By Leon A Smith
July 7, 2011
The 4th of July is a memorable date primarily because it marks the anniversary of American Independence. Yet in the care sector it is likely that this will be a memorable date for another other reason - the publication of the recommendations of the Dilnot Commission on funding of long term care for the elderly were made public. - although in one sense it may not carry that much significance as it had been so widely leaked over the preceding 3-4 weeks.
The headlines from the Dilnot recommendations are that a “cap” should be placed on any individual’s liability for funding their own care. It has been suggested that whilst this could be up to £50,000, a more likely cap is to be £35,000. What could be simpler? Unfortunately the headlines from this report do not clearly articulate the full picture and thrust of these recommendations. The small print tells us that the £35,000 life time “cap” applies only to the care element of a stay in a care home. It does not include the accommodation and/or “hotel “ costs which might include catering, cleaning, heating, lighting and a myriad of other costs. It was suggested indicatively that these costs might be up to a further £10,000 per annum – a figure which in my view is unrealistically low. This therefore means that somebody coming into a care home who met government or local authority criteria is limited to an outlay of £35,000, plus let’s say if they have lived in a care home for 3 years (a realistic average) a further £10,000 per annum. For the record therefore the “cap” is not £35,000 – it’s £65,000! Moreover, the sum of say £10,000 will effectively wipe out pension and/or other benefit entitlements which most people will receive.
Having said all of this, many of us in the care sector warmly welcome the recommendations from Mr Dilnot’s commission. They have clearly grasped the issues and they have clearly listened both to the public and to the professionals in the sector. The key point however is what the Coalition government are now going to do with these recommendations. Are they going to be accepted in full? Is implementation going to be delayed and/or are the recommendations simply going to be diluted.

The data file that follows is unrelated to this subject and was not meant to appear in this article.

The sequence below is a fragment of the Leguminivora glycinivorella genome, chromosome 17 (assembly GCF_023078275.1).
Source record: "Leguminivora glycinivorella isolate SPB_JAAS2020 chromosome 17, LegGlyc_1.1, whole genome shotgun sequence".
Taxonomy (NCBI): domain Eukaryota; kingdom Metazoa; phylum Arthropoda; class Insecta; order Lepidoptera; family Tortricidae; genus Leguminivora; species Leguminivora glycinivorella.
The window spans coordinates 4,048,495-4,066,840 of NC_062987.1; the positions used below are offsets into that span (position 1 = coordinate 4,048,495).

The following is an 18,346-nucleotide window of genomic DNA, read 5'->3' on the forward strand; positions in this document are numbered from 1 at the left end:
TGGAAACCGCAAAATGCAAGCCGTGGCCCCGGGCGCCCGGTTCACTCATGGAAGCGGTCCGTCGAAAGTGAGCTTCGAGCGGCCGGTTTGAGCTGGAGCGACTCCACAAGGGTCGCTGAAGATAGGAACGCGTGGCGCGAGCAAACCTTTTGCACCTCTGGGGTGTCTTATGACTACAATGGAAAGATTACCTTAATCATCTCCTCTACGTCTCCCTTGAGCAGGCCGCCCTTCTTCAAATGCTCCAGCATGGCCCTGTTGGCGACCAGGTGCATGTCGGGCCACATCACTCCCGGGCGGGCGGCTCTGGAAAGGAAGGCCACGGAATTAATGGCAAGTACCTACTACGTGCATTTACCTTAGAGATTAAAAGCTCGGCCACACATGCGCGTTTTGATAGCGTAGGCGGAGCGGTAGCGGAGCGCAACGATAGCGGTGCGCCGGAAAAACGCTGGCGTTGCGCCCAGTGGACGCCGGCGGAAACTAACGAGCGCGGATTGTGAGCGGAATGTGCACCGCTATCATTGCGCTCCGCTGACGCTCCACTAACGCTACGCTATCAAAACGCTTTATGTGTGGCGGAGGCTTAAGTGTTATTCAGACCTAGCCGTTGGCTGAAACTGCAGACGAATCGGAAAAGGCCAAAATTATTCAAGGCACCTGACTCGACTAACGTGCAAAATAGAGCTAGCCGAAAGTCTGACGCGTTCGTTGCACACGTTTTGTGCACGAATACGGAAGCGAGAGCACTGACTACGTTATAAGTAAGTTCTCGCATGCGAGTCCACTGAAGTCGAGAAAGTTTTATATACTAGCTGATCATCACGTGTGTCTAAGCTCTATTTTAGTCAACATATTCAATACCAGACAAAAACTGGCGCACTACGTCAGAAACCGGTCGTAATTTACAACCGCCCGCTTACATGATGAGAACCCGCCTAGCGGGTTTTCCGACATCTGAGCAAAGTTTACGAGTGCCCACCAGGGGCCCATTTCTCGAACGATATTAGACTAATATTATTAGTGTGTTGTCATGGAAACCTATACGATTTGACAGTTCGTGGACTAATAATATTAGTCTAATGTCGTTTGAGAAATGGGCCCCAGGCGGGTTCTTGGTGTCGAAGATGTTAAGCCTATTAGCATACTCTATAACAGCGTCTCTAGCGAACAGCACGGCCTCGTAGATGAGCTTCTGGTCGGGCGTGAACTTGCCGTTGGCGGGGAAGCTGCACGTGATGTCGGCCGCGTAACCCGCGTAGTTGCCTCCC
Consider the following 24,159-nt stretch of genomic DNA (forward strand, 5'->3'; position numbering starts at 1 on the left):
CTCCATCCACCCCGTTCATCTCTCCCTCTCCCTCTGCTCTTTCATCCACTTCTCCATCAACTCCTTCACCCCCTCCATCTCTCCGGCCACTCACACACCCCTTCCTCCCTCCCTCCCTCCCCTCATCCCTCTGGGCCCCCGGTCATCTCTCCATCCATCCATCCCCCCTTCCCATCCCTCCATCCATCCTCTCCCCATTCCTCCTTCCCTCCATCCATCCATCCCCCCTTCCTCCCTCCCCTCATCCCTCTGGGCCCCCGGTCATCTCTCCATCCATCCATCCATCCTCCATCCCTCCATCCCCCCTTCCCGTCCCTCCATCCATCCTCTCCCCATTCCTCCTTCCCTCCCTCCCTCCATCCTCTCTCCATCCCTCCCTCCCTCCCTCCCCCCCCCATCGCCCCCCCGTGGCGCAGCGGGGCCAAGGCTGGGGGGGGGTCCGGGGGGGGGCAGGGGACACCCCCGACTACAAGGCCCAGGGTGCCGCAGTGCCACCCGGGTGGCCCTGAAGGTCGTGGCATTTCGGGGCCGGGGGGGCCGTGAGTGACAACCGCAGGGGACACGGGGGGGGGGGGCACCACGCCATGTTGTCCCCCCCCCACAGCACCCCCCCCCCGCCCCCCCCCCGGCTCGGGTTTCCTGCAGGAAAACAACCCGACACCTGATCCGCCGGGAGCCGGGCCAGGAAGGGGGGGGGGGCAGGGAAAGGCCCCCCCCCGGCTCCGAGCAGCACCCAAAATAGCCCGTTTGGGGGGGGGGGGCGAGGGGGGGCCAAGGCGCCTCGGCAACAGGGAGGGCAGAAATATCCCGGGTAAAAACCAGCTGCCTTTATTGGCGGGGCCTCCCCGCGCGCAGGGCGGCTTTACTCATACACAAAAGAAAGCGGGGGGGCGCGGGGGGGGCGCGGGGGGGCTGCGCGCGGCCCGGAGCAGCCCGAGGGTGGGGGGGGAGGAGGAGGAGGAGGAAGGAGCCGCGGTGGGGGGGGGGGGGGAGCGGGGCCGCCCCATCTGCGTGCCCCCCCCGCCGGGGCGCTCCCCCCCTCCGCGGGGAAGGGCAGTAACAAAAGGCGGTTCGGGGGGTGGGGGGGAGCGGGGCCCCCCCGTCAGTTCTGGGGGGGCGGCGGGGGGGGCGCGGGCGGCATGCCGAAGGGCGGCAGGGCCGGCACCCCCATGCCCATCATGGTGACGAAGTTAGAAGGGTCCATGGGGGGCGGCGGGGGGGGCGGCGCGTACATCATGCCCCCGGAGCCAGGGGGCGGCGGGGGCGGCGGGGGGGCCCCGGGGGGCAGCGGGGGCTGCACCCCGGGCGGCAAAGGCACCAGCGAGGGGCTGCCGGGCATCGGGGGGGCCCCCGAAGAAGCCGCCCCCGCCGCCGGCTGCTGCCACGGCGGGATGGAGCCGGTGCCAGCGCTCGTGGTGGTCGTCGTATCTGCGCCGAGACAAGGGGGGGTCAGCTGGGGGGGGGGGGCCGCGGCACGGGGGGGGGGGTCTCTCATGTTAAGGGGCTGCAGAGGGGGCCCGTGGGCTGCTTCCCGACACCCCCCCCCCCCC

At the risk of repetition it is vital that the government once and for all graso the nettle and acts upon these recommendations. Realistically the recommendations will not all be accepted. For example, the suggestion that the cut off point to be eligible for local authority funding be raised from £23,250 to £100,000. This is simply not going to happen. There is a suggestion from Dilnot that the additional costs involved in his recommendations should be borne through taxation. How can this happen? Do we seriously think that the Coalition government are going to increase taxation in order to fund the care of older people. I think not! Yet in a climate of cuts in every direction which we look, how are we going to find the sum of £1.7bn which it is estimated will be the cost of implementation.
Cynicism is not an attractive personality trait but it is one I clearly admit that I possess. Yet in reality and from past experience with “unbounded optimism” – which is also not an expression that I think I would use in this context – I very much hope that I will be proved to be wrong!